Alzheimer disease Congenital abnormalities Congenital abnormalities Cancer Assault (homicide) Chronic liver disease & cirrhosis Chronic lower respiratory diseases Diabetes mellitus Diabetes mellitus Alzheimer disease Chronic lower respiratory diseases
  84,062 501 428 3,983 1,686 11,202 5,622 24,690 16,961 29,433 40,607
6

Diabetes mellitus

47,551

Accidents (unintentional injuries) Heart diseases Heart diseases Chronic liver disease & cirrhosis Chronic liver disease & cirrhosis Diabetes mellitus Diabetes mellitus Accidents (unintentional injuries) Accidents (unintentional injuries) Accidents (unintentional injuries) Accidents (unintentional injuries)
  60,214 335 225 1,391 911 8,947 5,084 22,782 11,972 14,738 18,479
7

Alzheimer disease

37,957

Diabetes mellitus Influenza & pneumonia Influenza & pneumonia Diabetes mellitus Diabetes mellitus Cerebrovascular disease Cerebrovascular disease Chronic liver disease & cirrhosis Alzheimer disease Influenza & pneumonia Influenza & pneumonia
  37,395 170 145 1,129 791 6,464 4,919 12,775 11,970 14,202 18,362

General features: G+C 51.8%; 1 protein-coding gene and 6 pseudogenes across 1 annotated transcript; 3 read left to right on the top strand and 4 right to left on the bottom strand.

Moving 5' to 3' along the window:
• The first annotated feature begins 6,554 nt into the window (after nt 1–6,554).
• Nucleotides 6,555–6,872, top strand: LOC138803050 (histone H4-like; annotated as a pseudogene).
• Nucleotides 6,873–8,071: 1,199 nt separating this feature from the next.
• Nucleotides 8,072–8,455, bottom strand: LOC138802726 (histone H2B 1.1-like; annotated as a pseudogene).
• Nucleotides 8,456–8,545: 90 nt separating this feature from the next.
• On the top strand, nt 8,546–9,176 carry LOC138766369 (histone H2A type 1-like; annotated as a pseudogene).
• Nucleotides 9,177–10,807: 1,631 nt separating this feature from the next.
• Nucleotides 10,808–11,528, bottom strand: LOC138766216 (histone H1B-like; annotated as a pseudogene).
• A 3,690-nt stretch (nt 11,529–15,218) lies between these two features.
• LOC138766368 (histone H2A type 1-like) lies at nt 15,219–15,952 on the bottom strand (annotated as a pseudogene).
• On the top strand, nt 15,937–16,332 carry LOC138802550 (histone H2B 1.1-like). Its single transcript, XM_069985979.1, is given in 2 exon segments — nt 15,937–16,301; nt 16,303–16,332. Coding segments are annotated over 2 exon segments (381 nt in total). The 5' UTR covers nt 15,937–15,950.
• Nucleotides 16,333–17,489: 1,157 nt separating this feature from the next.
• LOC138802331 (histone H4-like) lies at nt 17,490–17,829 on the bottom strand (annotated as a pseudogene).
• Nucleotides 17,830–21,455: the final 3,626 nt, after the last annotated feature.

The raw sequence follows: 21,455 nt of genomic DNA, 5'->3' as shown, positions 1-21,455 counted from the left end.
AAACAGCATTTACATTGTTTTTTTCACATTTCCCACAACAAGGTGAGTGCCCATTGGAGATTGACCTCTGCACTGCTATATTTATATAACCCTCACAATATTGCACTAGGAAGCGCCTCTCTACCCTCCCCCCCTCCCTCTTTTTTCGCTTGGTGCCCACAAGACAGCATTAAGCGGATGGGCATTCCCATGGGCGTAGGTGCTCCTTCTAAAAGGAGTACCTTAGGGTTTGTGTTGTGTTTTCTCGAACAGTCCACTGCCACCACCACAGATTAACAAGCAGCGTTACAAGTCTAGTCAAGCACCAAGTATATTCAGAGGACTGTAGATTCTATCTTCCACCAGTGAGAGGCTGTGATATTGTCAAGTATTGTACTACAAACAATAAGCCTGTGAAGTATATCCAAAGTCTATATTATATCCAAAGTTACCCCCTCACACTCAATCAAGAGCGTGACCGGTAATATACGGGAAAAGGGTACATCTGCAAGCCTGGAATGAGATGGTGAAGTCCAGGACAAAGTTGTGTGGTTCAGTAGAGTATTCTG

8

Intentional self-harm (suicide)

37,761

Influenza & pneumonia Chronic lower respiratory diseases Chronic lower respiratory diseases Cerebrovascular disease Cerebrovascular disease Chronic lower respiratory diseases Intentional self-harm (suicide) Nephritis, nephrotic syndrome, & nephrosis Nephritis, nephrotic syndrome, & nephrosis Diabetes mellitus Diabetes mellitus
  29,114 137 104 718 569 5,346 4,192 11,658 9,631 12,722 14,496
9

Influenza & pneumonia

28,682

Nephritis, nephrotic syndrome, & nephrosis Cerebrovascular disease Cerebrovascular disease HIV disease Pregnancy, childbirth, & puerperium Assault (homicide) Septicemia Influenza & pneumonia Influenza & pneumonia Parkinson disease Nephritis, nephrotic syndrome, & nephrosis
  24,889 100 86 683 533 3,561 2,498 10,660 8,961 12,258 13,264